Thursday, April 24, 2008

Savage science fiction

It doesn't bear trying the number of science fiction stories juxtaposing hyper-trophied, Gernsback-ian technologies with highly stereotypical visions of gathering-hunting or pastoralist societies. And there's little evidence that this is a new trend--Wells's Time Machine, after all, devolved around the two, favorite Western tropes of the "primitive": the noble savage, basking about in a Dionysian prodigality (Eloi) and the rude savage (Morlocks), where, in the words of Hobbes, life is "nasty, brutish and short." One could say (and several have) that the "future" is only imaginable through this juxtaposition with the imagined savage. This, indeed, is what Christopher Bracken (in Magical Criticism) has suggested recently of Western discourse in general. And in a world where Western hegemony is tottering, there's been a renewed surfeit of these science fiction stories--shoring up the cracked foundations of modernity, as it were, with tales of genetically modified interplantary pastoralists quoting the Qur'an. But there are some bright spots as well.

For example, I very much liked (or, perhaps, liked to think about?) David Moles' short story, "Planet of the Amazon Women," starts off typically enough, with lots of allusion to Suzy Charnas (and to feminist utopia in general), with women on horseback, spontaneous conception, etc. Years after a temporally-induced "disease" has killed off all males on the planet Hippolyta, a male, scientist-mathematician makes his way to the planet and to the center of the temporal distortion that, we learn, didn't so much spawn a disease as replace one evolutionary timeline (sexual dimorphism) with another where it never developed. Our hero's goal: "to establish a metastable equilibrium that allows convex regions with real and virtual; histories to co-exist in four-dimensional space-time"--in other words, to "stabilize" these what-if kinds of gedanken into real-time possibility.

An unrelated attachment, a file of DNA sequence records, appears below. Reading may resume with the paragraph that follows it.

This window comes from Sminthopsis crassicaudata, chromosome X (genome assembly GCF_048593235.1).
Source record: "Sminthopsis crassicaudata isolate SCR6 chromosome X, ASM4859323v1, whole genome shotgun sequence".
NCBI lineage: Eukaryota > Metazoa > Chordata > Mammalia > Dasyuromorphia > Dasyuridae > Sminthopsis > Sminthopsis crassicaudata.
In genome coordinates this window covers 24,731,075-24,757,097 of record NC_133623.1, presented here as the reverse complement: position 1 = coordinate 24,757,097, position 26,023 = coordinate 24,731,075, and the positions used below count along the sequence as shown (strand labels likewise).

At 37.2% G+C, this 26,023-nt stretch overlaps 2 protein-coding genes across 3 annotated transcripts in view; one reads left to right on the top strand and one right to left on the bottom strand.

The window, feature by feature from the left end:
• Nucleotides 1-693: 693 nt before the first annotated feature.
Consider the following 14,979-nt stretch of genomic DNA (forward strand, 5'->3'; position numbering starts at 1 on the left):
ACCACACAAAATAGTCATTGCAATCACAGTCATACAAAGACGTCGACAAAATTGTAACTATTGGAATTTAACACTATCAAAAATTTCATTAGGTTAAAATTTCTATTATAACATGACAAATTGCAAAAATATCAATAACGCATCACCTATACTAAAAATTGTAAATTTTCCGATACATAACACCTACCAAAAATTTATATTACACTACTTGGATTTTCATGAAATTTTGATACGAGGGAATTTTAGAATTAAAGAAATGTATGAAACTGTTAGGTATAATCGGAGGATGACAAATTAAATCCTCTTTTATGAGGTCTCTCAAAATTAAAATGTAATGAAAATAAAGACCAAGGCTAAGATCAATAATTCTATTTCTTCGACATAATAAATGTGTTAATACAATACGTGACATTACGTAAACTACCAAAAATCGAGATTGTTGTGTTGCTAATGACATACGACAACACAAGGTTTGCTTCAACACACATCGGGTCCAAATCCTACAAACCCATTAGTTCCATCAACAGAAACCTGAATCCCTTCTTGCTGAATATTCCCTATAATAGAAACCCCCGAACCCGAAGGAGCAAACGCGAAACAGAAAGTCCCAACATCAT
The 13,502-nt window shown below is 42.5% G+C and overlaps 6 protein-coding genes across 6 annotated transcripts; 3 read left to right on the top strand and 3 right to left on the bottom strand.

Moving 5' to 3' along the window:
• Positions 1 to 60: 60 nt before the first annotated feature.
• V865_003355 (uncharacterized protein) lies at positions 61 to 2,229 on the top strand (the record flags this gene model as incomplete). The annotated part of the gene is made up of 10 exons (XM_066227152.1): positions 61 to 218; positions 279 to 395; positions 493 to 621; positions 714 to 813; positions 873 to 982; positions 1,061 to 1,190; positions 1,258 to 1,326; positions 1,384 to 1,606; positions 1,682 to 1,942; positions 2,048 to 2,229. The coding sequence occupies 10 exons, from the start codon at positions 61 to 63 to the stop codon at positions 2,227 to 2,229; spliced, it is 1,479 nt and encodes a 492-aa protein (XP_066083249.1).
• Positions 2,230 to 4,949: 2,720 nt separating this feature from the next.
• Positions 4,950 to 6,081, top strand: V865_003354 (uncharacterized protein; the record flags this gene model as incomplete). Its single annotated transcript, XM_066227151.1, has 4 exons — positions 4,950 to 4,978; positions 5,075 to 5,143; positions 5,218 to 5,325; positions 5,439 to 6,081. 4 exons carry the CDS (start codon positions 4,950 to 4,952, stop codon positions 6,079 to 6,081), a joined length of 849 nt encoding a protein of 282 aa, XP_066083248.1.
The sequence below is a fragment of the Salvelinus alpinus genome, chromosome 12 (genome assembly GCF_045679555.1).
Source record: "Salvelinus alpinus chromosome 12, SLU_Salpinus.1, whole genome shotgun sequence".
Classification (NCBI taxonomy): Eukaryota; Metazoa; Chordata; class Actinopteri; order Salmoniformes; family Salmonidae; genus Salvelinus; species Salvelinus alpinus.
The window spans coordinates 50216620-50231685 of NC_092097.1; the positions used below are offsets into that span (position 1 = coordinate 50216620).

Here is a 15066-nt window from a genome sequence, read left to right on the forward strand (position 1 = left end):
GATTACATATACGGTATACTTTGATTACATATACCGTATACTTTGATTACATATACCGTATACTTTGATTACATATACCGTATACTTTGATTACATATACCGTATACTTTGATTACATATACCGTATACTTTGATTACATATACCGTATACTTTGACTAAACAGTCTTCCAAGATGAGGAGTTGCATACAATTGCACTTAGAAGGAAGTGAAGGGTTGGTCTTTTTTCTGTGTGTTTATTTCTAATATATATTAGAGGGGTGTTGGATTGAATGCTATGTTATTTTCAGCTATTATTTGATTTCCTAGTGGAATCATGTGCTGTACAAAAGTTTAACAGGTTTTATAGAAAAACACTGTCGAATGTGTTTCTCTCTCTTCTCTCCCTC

Of course, he succumbs to the disease in the end as well, but this ends up being the best thing about the story. As Moles' narrator concludes:

I was wrong to define my own history as real, Hippolyta's as unreal--to define mind as Self and Hippolyta's as Other. That is what the inference engines were trying to tell me.
There is no past that is not in some sense a lie. We see the past through the distortion of memory and imagination. We collaborate in its conscious distortion through history and propaganda. We see the laws of cause and effect violated not only each time a starship bends space-time but also each time we view the incomplete records of the past with our teleological modern eyes, imbuing them with presentiments of the future that is our own present. [ . . .]
The women of Hippolyta have a story they tell about themselves, and it does not include men.

There's a lesson here for both science fiction and representations of the West's many Others in general. When we tender these kinds of "savage" portraits of others, we introduce temporal distortions in the West . . .a kind of fragmentation of chronotypes as a by-product of attempting to (temporally) conquer the cultural Other.

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